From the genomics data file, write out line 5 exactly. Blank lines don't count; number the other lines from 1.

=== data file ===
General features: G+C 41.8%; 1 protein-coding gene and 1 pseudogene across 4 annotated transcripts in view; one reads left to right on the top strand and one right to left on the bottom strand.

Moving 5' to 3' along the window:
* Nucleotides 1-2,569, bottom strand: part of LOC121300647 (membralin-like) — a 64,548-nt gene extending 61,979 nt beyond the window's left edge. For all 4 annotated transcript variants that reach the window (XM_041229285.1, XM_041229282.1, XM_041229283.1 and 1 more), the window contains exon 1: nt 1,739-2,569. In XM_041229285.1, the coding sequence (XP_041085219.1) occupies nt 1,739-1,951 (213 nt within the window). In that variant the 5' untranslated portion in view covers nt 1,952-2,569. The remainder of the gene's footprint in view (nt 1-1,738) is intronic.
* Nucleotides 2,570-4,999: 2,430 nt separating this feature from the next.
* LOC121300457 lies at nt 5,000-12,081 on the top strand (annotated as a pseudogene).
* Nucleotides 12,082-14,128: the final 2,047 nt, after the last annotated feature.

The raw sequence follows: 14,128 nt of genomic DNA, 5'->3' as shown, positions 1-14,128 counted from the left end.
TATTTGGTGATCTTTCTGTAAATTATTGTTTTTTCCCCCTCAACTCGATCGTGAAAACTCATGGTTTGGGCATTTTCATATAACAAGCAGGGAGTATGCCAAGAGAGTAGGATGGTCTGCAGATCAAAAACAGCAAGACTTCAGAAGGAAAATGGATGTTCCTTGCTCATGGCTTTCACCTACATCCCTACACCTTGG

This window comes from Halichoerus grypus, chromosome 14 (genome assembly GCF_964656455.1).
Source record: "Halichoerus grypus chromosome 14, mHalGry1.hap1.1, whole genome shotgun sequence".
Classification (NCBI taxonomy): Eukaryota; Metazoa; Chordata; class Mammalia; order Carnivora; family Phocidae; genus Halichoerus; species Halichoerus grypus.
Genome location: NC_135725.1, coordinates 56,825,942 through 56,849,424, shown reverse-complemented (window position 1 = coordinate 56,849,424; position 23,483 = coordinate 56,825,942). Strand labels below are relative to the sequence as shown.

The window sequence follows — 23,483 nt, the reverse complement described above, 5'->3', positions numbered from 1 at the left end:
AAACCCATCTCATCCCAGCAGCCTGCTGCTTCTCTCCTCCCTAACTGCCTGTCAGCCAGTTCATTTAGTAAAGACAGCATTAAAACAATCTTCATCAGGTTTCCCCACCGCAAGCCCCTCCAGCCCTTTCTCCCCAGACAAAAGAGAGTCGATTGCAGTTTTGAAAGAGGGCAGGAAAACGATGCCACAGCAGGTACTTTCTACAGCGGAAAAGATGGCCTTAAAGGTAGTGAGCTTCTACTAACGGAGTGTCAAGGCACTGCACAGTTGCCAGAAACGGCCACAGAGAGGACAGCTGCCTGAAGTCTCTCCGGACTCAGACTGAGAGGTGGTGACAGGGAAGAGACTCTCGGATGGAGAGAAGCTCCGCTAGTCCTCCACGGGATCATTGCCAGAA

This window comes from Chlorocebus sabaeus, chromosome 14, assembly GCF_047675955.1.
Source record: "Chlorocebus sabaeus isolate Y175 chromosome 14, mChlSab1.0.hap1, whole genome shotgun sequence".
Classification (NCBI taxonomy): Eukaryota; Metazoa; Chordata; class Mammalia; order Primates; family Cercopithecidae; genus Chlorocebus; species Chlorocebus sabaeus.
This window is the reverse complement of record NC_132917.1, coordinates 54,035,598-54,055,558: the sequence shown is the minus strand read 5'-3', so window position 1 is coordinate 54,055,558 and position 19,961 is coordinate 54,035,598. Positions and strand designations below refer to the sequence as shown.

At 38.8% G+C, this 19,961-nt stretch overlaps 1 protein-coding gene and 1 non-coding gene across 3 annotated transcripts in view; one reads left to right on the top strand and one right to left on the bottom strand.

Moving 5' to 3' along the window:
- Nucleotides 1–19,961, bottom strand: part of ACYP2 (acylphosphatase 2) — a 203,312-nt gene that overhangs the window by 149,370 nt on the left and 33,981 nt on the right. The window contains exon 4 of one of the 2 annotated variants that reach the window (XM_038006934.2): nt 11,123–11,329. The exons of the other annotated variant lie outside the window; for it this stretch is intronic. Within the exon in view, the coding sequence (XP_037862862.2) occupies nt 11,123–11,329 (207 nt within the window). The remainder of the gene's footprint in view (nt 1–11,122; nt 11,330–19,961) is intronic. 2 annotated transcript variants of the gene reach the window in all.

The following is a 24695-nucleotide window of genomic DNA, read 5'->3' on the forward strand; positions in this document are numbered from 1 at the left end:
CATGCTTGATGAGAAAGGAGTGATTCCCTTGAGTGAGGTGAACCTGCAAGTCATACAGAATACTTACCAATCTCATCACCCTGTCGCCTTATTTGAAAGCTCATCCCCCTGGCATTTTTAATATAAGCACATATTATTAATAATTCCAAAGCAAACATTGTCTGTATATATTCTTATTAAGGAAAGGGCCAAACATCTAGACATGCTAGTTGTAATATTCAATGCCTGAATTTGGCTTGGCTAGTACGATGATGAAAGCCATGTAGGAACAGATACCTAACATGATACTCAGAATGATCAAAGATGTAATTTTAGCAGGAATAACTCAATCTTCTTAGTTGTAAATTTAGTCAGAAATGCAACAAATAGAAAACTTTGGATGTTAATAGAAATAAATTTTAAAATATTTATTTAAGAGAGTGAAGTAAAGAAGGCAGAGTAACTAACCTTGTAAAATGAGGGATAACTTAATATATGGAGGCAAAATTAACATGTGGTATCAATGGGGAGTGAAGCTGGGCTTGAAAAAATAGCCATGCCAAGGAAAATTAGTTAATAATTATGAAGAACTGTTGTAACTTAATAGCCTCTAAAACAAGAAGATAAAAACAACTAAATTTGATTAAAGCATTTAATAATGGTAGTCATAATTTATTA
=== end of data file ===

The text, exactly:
* LOC121300457 lies at nt 5,000-12,081 on the top strand (annotated as a pseudogene).